I was aboard an airplane bound for Phoenix during Washington’s 77-71 victory over Texas on Friday night in Shanghai (though it was actually Saturday morning there), so I can’t offer much (or anything at all) in the way of observations. But here’s a good-faith attempt to recap the action anyway.
Let’s start with the box score:
--- Some interesting numbers there. What immediately jumps out to me is both the poor shooting -- the teams combined to make just 5-for-35 from 3-point range and missed a total of 98 field-goal attempts and 33 free-throw attempts -- and the wild rebounding numbers. The Huskies out-rebounded Texas 62-49, and had six players with six or more rebounds. They also had 25 offensive rebounds and missed 46 field goals, so that’s obviously a pretty good percentage.
--- Malik Dime had a big game off the bench, scoring 10 points and leading the team with 14 rebounds. Both Dime and reserve forward Devenir Duruisseau (seven points, seven rebounds) played important minutes with starting forwards Marquese Chriss and Noah Dickerson in foul trouble.
Via the Pac-12’s recap of the game, coach Lorenzo Romar said: “Those guys were sensational. With Marquese and Noah in foul trouble in the first half, and them having to play extended minutes against that front line with Texas, I thought they did a marvelous job of maintaining their composure.”
--- Fifth-year senior point guard Andrew Andrews didn’t shoot very well -- he made only 4-of-15 from the field -- but led the team with 23 points thanks to a 12-for-16 performance at the free-throw line. He also made a big 3-pointer to give the Huskies a four-point lead with a little more than three minutes to play.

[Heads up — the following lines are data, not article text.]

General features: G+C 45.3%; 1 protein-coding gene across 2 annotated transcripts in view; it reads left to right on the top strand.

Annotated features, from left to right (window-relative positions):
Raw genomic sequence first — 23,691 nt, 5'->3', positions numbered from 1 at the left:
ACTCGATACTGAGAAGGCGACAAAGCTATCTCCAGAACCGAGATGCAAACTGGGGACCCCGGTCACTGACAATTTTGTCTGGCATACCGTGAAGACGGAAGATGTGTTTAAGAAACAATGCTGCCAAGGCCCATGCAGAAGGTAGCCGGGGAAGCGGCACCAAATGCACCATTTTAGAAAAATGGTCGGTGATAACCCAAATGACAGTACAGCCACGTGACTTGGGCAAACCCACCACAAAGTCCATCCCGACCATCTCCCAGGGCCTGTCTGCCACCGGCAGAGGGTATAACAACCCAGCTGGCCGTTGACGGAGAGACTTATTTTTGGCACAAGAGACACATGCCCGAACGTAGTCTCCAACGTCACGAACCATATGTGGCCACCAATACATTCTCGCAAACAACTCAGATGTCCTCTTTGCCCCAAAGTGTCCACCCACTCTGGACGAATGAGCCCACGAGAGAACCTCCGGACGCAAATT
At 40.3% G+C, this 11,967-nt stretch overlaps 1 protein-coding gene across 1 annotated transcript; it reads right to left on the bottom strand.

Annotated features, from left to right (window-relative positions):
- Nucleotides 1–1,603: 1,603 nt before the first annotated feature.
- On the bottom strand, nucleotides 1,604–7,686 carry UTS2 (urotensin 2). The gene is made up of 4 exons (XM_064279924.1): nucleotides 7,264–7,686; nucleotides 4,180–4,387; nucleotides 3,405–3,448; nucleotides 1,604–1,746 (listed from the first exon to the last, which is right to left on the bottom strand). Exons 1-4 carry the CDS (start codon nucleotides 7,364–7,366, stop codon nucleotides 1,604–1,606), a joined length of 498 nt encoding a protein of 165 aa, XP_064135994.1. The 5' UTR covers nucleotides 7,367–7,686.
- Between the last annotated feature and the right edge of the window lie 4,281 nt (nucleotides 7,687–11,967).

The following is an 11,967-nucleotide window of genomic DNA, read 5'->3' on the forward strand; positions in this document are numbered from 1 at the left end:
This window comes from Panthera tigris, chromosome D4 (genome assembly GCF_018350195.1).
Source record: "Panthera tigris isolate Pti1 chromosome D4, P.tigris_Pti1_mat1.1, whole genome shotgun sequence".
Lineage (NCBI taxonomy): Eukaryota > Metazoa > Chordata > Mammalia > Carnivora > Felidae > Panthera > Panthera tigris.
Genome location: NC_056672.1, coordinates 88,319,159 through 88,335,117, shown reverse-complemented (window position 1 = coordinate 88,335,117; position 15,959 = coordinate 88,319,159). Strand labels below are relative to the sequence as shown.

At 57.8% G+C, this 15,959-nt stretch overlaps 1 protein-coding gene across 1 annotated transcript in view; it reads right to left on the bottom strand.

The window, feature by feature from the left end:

“There's something about Andrew,” Romar said. “When the big shot is needed, he has the ability to knock it down. He's had the flair for the dramatic for a long, long time. He would be the one that we wanted to shoot that ball. That was a big, big shot.”
--- A pretty strange stat line for freshman guard Dejounte Murray: 8 points, 10 rebounds, 6 assists ... and 9 turnovers. The Huskies committed 17 turnovers as a team, though Texas scored only six points off of them. The Huskies scored 14 points off the Longhorns’ 14 turnovers.
--- And you thought the 58 fouls called in UW’s exhibition game against Seattle Pacific were excessive: UW and Texas combined for 62 fouls on Friday night. Look for more games like that as officials continue to emphasize the NCAA’s bevy of rule changes.
--- The main takeaway: you could already safely assume that this young UW team would make a lot of mistakes this season, and the Huskies certainly had their share of miscues in Shanghai (turnovers, fouls, missed shots). But the fact that they were able to overcome them and win their season-opener on a neutral floor against Texas -- the Longhorns did return four starters from a team that made the NCAA tournament last season, and also hired Shaka Smart as head coach -- suggests that this season might hold a little more promise than originally thought.